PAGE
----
Kubernetes Resource requests and limits of Pod and Container

CPU and memory are each a resource type. A resource type has a base unit. CPU represents compute processing and is specified in units of Kubernetes CPUs. Memory is specified in units of bytes.

requests and limits can only be specified on individual Containers.

Each Container of a Pod can specify one or more of the following:

spec.containers[].resources.limits.cpu
spec.containers[].resources.limits.memory
spec.containers[].resources.limits.hugepages-
spec.containers[].resources.requests.cpu
spec.containers[].resources.requests.memory
spec.containers[].resources.requests.hugepages-

resource request
When you specify the resource request for Containers in a Pod, the scheduler uses this information to decide which node to place the Pod on.

resource limit
When you specify a resource limit for a Container, the kubelet enforces those limits so that the running container is not allowed to use more of that resource than the limit you set.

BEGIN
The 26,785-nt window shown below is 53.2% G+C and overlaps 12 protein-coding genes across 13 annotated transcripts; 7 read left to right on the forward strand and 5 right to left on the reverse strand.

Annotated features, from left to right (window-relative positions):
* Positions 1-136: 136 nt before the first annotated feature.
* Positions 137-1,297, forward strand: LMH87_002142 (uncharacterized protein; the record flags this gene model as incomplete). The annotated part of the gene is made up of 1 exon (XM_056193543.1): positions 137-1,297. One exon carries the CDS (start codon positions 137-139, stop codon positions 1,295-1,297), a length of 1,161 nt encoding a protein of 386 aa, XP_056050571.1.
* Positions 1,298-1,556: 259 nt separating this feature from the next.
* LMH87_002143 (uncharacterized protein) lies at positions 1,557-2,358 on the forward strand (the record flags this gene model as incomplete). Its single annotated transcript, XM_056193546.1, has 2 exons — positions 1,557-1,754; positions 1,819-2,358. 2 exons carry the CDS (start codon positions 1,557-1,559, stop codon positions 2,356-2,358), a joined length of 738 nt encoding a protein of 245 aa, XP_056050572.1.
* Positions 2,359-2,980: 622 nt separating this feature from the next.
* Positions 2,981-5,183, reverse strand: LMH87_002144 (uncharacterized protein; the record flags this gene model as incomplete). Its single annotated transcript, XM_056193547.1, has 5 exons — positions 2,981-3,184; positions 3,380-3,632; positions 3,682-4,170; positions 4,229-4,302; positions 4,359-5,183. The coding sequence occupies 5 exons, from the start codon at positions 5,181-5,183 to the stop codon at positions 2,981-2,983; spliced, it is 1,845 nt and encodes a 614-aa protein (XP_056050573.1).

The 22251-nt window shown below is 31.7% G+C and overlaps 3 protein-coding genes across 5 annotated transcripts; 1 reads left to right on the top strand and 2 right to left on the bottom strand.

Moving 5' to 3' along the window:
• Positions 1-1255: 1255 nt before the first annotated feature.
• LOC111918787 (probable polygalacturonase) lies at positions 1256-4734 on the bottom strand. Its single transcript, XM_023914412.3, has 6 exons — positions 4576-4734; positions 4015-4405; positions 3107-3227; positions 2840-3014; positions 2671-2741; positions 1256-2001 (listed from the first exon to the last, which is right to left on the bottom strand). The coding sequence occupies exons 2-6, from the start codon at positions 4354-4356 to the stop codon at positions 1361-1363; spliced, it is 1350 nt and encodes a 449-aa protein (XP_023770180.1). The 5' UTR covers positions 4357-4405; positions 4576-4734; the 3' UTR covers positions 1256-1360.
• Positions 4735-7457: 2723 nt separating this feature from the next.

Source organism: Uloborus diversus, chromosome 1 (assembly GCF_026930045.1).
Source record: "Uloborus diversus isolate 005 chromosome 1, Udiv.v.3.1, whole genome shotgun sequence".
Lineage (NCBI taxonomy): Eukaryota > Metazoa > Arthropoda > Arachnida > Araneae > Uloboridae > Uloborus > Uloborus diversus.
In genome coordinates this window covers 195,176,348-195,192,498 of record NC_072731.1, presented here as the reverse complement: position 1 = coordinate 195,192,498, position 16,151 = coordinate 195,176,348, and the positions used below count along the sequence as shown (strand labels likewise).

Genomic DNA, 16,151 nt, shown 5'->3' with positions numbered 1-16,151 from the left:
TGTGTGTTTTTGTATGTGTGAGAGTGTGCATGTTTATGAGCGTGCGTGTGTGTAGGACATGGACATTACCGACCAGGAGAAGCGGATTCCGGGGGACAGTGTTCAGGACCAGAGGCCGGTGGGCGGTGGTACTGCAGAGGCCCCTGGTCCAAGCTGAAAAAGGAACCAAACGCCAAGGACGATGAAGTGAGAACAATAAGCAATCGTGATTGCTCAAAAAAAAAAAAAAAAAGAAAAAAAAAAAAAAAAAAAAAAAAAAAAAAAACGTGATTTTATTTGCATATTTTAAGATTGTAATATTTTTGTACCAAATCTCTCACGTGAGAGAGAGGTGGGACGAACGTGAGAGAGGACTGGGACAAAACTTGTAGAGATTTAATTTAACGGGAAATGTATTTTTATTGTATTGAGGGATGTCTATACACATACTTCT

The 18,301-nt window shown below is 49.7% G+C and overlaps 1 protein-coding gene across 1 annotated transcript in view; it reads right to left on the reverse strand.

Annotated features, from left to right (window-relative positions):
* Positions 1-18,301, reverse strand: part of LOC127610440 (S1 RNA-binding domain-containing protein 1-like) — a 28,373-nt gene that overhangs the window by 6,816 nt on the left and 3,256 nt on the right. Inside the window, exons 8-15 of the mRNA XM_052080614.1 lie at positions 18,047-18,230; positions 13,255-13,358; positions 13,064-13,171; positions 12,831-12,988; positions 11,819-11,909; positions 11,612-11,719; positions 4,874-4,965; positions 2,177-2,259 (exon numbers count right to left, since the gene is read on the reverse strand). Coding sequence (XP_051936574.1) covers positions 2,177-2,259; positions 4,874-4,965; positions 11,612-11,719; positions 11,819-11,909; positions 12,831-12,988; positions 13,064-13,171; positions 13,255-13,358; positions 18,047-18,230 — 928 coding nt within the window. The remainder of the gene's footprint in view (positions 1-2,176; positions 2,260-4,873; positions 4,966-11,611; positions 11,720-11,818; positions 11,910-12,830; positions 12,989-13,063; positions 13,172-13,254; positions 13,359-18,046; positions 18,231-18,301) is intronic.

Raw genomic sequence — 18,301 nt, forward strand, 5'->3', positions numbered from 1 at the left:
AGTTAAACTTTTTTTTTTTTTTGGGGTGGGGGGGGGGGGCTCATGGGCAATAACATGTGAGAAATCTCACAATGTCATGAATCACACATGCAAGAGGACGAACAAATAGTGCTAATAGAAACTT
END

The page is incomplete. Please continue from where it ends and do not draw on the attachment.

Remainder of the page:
The kubelet also reserves at least the request amount of that system resource specifically for that container to use. If the node where a Pod is running has enough of a resource available, it’s possible (and allowed) for a container to use more resource than its request for that resource specifies. However, a container is not allowed to use more than its resource limit.

CPU and memory are each a resource type. A resource type has a base unit. CPU represents compute processing and is specified in units of Kubernetes CPUs. Memory is specified in units of bytes.

When you create a Pod, the Kubernetes scheduler selects a node for the Pod to run on. Each node has a maximum capacity for each of the resource types: the amount of CPU and memory it can provide for Pods. The scheduler ensures that, for each resource type, the sum of the resource requests of the scheduled Containers is less than the capacity of the node.

If a Container exceeds its memory limit, it might be terminated. If it is restartable, the kubelet will restart it, as with any other type of runtime failure.

If a Container exceeds its memory request, it is likely that its Pod will be evicted whenever the node runs out of memory.

Rajesh Kumar
Total Page Visits: 10 - Today Page Visits: 1